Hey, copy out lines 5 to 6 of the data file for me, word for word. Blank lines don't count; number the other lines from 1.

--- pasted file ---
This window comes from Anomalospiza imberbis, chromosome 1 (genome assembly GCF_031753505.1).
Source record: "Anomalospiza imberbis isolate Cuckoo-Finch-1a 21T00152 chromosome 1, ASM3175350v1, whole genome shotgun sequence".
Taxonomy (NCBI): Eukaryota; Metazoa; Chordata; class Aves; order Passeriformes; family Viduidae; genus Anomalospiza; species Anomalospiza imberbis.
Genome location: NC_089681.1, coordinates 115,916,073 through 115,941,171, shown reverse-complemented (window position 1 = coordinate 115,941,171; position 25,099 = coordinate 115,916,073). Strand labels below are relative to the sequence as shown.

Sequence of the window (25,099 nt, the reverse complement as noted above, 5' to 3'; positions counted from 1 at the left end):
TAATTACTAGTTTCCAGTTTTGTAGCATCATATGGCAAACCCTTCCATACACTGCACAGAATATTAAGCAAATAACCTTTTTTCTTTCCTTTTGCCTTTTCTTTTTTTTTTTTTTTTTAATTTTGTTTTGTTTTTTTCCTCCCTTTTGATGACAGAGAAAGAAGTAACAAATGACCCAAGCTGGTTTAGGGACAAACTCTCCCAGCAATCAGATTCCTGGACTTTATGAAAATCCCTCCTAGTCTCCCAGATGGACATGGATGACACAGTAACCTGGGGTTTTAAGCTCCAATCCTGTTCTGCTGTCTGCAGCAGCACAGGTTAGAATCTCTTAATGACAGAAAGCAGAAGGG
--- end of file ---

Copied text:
Sequence of the window (25,099 nt, the reverse complement as noted above, 5' to 3'; positions counted from 1 at the left end):
TAATTACTAGTTTCCAGTTTTGTAGCATCATATGGCAAACCCTTCCATACACTGCACAGAATATTAAGCAAATAACCTTTTTTCTTTCCTTTTGCCTTTTCTTTTTTTTTTTTTTTTTAATTTTGTTTTGTTTTTTTCCTCCCTTTTGATGACAGAGAAAGAAGTAACAAATGACCCAAGCTGGTTTAGGGACAAACTCTCCCAGCAATCAGATTCCTGGACTTTATGAAAATCCCTCCTAGTCTCCCAGATGGACATGGATGACACAGTAACCTGGGGTTTTAAGCTCCAATCCTGTTCTGCTGTCTGCAGCAGCACAGGTTAGAATCTCTTAATGACAGAAAGCAGAAGGG